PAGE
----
In Walt Whitman’s poem “I Sing the Body Electric,” the human body and soul are perfect. In Michael Hollinger’s stimulating new play “Sing the Body Electric,” from Theatre Exile, everyone is damaged.
A woman who works as a life counselor has fled to Florida to get away from an addicted husband. She’s taken her eye-rolling teenage daughter, who brims with generalized resentment, with her.
A physics teacher whose wife has run off with another man is angry and also in transition – he’s lost his job. He’s despondent but functional, trying his best to be a decent dad to his teenage son. That boy is the personification of the play’s title — he is “the body electric,” having been struck by lightning, an incident that scars him, not just physically.
So they are all scarred — disparate families whose lives will mesh in a play that’s oddly sweet in the way it unveils its characters’ vulnerabilities. It’s also filled with allusions to the healing and hurting powers of light and fire. There are fireflies and talk of electrons. The lights go off in one scene and a mantra chanted at a counseling session declares that we glow from within. Even Masha Tsimring’s lighting design echoes the theme: instead of typical stage lights, scores of lamps adorn the ceiling over the playing space.
Anyone with teens, or who deals with them regularly, can identify with the fractured conversations between the two teenagers and their parents that Hollinger writes so naturally, as if they came to him while he visited his inner teenage self. On the play’s down side, Hollinger tries too hard when he introduces another allusion to fire very late in the 90-minute play. It involves one of the characters, an attempt at a wow! moment that for me was more like are you kidding?
But that’s a blip for a play that moves swiftly, has a solidly built plot and in the production staged by Exile artistic leader Deborah Block, sits on a foundation of aching hearts. “Sing the Body Electric” is also funny, not in its dialogue but in the way the characters, awkward with each other and with life in general, unintentionally behave. The five-actor cast mines the humor skillfully without telegraphing it – it’s up to the audience to find it. When I saw a performance Friday night, the audience didn’t need to search for it.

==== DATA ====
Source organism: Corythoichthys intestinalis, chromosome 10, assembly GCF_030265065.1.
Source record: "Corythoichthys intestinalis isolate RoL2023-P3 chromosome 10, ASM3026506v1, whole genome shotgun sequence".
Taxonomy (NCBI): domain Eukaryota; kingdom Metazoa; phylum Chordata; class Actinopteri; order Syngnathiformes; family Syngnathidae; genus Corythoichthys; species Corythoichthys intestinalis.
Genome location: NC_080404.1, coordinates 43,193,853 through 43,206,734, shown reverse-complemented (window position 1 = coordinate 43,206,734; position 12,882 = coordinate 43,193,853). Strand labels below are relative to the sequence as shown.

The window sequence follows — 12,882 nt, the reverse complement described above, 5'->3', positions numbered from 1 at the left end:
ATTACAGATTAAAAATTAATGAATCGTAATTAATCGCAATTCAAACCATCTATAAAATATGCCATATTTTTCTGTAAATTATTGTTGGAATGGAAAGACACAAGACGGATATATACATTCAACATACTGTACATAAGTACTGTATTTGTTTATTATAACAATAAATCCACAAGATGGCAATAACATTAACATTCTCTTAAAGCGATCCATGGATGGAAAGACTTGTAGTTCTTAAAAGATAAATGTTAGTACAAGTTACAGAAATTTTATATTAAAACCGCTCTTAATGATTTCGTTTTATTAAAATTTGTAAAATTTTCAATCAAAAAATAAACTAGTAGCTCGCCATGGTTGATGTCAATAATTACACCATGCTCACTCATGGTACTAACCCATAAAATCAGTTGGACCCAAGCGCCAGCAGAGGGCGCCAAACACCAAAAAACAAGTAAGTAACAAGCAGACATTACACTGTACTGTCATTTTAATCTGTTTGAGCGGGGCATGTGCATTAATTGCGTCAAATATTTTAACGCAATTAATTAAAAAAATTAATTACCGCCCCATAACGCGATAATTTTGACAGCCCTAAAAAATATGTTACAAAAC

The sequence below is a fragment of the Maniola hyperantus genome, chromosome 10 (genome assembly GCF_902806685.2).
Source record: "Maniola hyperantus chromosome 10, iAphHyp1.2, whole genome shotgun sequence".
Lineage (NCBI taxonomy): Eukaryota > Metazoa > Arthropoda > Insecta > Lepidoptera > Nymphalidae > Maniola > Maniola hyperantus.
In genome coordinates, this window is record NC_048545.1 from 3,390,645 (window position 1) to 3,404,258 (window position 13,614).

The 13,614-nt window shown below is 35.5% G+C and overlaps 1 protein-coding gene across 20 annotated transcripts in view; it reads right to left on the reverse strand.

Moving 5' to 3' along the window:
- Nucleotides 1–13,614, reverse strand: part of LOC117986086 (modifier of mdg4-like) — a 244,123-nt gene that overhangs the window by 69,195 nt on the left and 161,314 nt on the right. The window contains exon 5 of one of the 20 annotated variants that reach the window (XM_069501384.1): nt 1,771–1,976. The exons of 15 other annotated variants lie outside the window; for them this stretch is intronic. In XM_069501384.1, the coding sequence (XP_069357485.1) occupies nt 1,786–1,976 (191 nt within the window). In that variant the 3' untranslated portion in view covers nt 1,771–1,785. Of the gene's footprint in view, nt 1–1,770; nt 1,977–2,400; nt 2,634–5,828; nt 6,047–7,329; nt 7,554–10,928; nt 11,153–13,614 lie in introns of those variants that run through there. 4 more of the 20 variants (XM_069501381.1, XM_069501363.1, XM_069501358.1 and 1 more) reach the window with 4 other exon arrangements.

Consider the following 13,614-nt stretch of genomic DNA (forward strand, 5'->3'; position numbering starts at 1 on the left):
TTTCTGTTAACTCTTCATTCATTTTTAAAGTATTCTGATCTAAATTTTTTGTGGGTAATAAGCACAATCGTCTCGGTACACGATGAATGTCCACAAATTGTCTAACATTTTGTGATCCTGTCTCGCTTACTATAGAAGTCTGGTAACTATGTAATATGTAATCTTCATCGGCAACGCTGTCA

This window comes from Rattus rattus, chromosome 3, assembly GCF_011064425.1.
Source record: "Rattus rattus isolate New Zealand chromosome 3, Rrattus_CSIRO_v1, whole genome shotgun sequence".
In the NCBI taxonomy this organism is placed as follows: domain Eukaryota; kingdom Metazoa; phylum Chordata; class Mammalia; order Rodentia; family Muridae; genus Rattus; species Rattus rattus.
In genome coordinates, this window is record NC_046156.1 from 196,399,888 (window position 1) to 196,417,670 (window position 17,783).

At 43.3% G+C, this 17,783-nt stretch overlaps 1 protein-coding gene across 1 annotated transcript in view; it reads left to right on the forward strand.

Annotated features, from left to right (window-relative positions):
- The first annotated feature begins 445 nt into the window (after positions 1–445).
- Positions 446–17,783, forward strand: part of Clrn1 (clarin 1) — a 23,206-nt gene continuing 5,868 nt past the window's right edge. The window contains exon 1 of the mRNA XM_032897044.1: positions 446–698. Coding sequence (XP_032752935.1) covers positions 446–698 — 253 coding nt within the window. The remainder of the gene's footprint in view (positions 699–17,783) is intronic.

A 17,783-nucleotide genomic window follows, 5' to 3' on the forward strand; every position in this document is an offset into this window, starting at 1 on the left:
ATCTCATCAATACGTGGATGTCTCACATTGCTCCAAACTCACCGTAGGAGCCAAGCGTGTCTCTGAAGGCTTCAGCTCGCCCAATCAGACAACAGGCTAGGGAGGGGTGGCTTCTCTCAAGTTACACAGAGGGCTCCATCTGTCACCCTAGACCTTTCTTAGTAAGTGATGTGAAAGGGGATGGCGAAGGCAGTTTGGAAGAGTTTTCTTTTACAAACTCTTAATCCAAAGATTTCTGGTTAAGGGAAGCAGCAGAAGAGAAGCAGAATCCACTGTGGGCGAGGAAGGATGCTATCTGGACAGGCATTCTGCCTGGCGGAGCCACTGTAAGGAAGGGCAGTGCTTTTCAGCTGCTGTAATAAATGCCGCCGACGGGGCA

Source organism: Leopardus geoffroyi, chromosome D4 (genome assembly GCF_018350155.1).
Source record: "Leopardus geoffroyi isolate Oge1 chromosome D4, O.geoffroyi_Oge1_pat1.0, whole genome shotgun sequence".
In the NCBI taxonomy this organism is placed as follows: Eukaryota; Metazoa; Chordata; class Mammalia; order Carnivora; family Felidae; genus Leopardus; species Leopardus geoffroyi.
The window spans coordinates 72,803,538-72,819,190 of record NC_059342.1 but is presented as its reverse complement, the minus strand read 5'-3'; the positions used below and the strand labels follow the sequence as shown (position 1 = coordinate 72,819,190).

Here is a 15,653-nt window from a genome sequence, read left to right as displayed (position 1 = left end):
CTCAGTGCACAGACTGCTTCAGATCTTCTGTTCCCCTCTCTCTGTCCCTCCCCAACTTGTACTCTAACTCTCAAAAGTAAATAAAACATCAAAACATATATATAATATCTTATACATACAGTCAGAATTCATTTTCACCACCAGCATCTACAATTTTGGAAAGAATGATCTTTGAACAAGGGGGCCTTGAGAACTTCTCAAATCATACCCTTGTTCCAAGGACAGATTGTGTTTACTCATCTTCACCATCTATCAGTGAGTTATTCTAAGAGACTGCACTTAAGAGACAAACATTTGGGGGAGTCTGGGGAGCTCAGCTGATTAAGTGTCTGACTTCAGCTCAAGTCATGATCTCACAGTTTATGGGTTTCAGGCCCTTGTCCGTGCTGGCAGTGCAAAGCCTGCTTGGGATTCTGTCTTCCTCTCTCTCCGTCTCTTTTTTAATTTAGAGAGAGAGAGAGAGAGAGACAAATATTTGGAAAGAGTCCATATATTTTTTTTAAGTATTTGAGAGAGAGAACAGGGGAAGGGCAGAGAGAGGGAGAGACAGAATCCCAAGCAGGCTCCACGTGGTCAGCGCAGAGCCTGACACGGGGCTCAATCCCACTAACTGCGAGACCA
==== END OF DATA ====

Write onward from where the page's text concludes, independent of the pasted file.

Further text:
Kimberly S. Fairbanks plays a charming Doris, the woman who’s moved to Florida to start a new life. Her daughter is an honest portrayal by Kishia Nixon, who has the most difficult role because we never know why her character is shamelessly impudent, bluntly asking questions that stir trouble or infringe on privacy. Hollinger never gives us a hint in the text, except when she blithely explains it away to Blake, the high-school senior she’d like to know better: “Sometimes, I just want to make things happen.”
Blake, the lightning-struck boy, responds with a blank reaction that’s his way of keeping his own counsel. He’s played by Trevor William Fayle, and when you watch Fayle through the play, look closely at his eyes. Everything his character has to say shouts out behind them. In front of them, there’s a sad resignation. It’s a testament to his skill in the role.
Blake’s father is unmistakably at sea, a feeling clearly broadcast from Anthony Lawton, who plays him as a forlorn cuckold who may not deserve better. Mary Lee Bednarek colorfully plays a fifth character, a participant in a group session for everyone to talk out issues. She’s tangential to the play until a later point when for a brief moment, she’s not.
Hollinger, a locally-based playwright whose work is performed in regional theaters nationally, is having a major Philadelphia season. Even as Theatre Exile runs this world premiere, 1812 Productions is set to open his comedy “Hope and Gravity” on Wednesday. Earlier this season, Arden Theatre Company produced the world premiere of “Touch Tones,” a musical for which Hollinger wrote the lyrics and the book, and Act II Playhouse in Ambler mounted his noir comedy “Red Herring.” Lightning is striking for him, in a good way.
“Sing the Body Electric,” produced by Theatre Exile, runs through May 13 at the theater inside the Latvian Society, Seventh and Spring Garden Streets. 215-218-4022 or theatreexile.org.